Advisory Role in Development of Diversity [A]Genda

Wednesday, June 13, 2018

On Wednesday 11 April 2018, the NZIA, Engineering New Zealand and ACENZ collectively launched their Diversity [A]genda initiative.

The three organisations had been developing the aims, structure and implementation of the project throughout 2017, and in the early stages, A+W NZ was invited by NZIA President Christina van Bohemen and CEO Teena Hale Pennington to be involved in development meetings in an advisory capacity. Co-Chair Lynda Simmons was able to contribute in terms of A+W NZ philosophy and approach, research already carried out and survey results, and experience built up since 2011 'on the ground', so to speak.

A+W NZ and the NZIA are independant yet complimentary organisations, and we were honoured to be asked by the NZIA to sit in on the development meetings. It is important to note that the Diversity [A]genda project belongs to the two Institutes and ACENZ, and that it is NOT an A+W NZ project.

 

All quotes A+W NZ, Lynda Simmons;

Diversity and Profit:

‘Diversity in the top layer of business leaders equates to a stronger balance sheet. When it comes to social change, the most powerful numbers tend to be financial.’

 ‘The numbers that will make the architectural profession really take notice are those emerging from the business sector - flexible hours are possibly better for business.’

‘Client demand for wider diversity, and research showing greater profits to companies with a broader representation of people at senior levels, means that smart practices will look at removing barriers some staff face in their career development.’

 

Diversity:

‘A healthy reassessment of industry ‘norms’ can provide positive role modelling for a diverse profession.’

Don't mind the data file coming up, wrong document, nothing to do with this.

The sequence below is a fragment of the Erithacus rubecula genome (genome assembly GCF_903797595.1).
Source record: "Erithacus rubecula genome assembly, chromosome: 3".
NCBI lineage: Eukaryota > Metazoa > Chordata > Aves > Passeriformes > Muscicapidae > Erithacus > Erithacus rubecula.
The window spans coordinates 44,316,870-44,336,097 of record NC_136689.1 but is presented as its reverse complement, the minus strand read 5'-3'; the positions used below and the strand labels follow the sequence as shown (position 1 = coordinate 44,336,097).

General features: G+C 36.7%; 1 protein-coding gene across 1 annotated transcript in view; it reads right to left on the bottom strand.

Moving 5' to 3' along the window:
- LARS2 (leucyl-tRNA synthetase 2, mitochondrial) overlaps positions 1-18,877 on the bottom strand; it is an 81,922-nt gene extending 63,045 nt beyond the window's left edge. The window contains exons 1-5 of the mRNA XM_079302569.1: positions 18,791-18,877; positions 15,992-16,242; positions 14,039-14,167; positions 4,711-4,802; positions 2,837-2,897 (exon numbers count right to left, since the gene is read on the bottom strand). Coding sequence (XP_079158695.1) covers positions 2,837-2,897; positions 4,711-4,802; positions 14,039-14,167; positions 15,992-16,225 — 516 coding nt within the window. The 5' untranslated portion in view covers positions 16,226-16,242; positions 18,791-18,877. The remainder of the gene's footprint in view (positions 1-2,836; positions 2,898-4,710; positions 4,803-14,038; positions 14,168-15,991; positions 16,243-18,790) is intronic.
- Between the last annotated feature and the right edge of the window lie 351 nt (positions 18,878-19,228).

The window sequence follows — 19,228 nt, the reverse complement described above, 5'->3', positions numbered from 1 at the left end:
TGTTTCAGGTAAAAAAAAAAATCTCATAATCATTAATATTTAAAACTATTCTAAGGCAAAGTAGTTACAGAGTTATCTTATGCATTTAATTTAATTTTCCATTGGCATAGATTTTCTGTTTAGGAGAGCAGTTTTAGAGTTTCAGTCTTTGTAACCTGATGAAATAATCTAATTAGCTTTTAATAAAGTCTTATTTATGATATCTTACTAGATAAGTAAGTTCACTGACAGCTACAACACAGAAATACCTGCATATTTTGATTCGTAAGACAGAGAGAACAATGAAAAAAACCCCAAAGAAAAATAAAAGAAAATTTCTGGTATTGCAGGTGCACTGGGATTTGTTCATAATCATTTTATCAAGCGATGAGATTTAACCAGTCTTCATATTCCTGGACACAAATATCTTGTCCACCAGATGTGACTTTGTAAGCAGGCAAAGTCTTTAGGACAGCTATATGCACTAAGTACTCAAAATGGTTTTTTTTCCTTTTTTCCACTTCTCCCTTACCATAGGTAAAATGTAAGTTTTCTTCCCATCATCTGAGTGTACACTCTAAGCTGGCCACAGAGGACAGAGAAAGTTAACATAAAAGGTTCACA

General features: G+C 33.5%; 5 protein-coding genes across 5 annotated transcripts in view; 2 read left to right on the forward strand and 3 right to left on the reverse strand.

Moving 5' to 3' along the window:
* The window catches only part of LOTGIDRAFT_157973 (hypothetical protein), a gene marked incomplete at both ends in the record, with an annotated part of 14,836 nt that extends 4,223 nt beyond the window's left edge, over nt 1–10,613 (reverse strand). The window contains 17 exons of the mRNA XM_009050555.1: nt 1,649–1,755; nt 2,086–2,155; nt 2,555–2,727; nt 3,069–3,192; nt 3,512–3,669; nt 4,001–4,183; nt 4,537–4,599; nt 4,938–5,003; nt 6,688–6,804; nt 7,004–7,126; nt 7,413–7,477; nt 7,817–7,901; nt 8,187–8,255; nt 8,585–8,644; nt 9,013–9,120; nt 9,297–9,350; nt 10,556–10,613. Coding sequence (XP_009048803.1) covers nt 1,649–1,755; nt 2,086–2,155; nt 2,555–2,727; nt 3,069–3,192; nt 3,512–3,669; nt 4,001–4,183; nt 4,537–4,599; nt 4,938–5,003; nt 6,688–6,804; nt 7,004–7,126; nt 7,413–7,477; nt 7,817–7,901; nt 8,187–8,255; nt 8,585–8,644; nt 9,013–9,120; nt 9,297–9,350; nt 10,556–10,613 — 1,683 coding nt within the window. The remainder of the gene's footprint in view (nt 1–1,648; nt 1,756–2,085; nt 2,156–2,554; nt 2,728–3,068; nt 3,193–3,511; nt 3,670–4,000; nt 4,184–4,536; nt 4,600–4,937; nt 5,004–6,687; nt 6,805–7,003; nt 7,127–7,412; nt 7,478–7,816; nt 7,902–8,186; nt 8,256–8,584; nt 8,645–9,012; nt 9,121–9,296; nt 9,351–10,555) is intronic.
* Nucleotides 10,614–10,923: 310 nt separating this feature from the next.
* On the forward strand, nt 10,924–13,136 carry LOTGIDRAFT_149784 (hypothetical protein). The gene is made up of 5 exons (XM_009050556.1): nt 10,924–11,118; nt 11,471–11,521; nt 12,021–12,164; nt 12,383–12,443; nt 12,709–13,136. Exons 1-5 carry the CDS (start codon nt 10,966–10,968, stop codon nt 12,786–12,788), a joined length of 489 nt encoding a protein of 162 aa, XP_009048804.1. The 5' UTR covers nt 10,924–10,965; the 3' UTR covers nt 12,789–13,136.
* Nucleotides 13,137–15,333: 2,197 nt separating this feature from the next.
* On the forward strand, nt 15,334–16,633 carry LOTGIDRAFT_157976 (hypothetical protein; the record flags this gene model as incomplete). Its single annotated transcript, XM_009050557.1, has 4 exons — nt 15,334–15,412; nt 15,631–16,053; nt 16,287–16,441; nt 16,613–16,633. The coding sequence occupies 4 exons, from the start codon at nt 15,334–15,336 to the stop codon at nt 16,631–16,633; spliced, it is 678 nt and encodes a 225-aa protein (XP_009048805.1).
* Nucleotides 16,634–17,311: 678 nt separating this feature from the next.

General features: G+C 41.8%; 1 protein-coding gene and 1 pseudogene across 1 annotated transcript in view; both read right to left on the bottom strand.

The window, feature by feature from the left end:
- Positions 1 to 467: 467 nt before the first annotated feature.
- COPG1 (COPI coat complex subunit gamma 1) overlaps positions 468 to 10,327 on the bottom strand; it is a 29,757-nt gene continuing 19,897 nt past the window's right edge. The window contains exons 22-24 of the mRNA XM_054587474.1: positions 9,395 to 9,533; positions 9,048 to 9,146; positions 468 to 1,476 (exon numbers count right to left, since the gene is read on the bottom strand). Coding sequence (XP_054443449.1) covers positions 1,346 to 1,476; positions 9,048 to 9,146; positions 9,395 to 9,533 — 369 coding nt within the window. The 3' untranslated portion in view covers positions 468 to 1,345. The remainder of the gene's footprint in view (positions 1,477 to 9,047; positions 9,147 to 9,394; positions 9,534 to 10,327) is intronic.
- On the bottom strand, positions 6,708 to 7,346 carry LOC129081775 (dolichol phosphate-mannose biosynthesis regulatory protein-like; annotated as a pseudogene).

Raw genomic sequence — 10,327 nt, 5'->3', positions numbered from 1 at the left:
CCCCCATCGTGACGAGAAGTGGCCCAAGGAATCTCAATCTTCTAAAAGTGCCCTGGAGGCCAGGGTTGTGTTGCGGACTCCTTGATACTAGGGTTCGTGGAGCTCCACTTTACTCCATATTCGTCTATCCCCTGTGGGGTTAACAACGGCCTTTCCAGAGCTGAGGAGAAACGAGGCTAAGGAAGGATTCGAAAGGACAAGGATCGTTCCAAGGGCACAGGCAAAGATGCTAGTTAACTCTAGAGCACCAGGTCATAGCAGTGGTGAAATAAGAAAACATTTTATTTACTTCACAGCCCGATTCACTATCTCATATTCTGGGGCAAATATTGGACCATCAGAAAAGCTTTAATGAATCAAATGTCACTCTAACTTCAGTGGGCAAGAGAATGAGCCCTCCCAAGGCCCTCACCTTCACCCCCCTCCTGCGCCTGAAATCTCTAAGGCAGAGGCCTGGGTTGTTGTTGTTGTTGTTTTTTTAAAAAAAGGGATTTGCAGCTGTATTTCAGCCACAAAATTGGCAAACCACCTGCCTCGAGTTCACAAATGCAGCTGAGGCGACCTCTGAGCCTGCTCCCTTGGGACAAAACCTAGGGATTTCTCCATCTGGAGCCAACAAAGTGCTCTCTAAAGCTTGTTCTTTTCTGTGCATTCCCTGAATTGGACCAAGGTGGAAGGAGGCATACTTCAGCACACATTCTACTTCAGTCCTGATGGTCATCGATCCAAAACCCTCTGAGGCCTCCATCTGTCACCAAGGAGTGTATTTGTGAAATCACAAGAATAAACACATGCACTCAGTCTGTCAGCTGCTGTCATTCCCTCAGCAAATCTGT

‘It is hoped that discussions around gender, workplace culture and policy can have a broader effect on the visibility of many other diverse groups in the profession.’

 

Workplace Culture:

‘Conversations around architecture and gender tend to gravitate towards gender difference, despite evidence that design is not influenced by gender. Difference, however, is starkly obvious in terms of socialisation, and workplace culture has a significant effect on the practice of female architects.’

‘Results from universities over several decades show that there is no difference in talent or outcomes across gender. However, in the second decade post-graduation, career opportunities between males and females become very uneven.’

‘We strongly believe that change is made through great leadership, and New Zealand architectural practices can learn from each other to ensure policy is in place to keep their workplace fair, enjoyable and productive for all.’

 

Flexible hours:

‘Policy change around flexible and part-time work hours will update traditional structures in the architectural profession, to the benefit of all. By enabling males to access flexible and reduced hours without detriment to career progression, any unconscious bias which may exist now against women and their work will be lessened.’

‘The fact that women have, out of necessity, been rearranging the traditional career pathway to suit their own needs for decades can be helpful to all architects who are negotiating their own relationship with a life in architecture.’

 

Pay Equity;

‘New Zealanders have a history of fairness and equity, however a pay gap between genders persists.  In architecture that discrepancy often plays out through people on flexible hours at a lower rate and less benefits.’ 

 

The good news:

‘Considering that the history of western architecture is long and extensive, women have made a profound and positive impact on the practice of architecture in a comparatively short time.’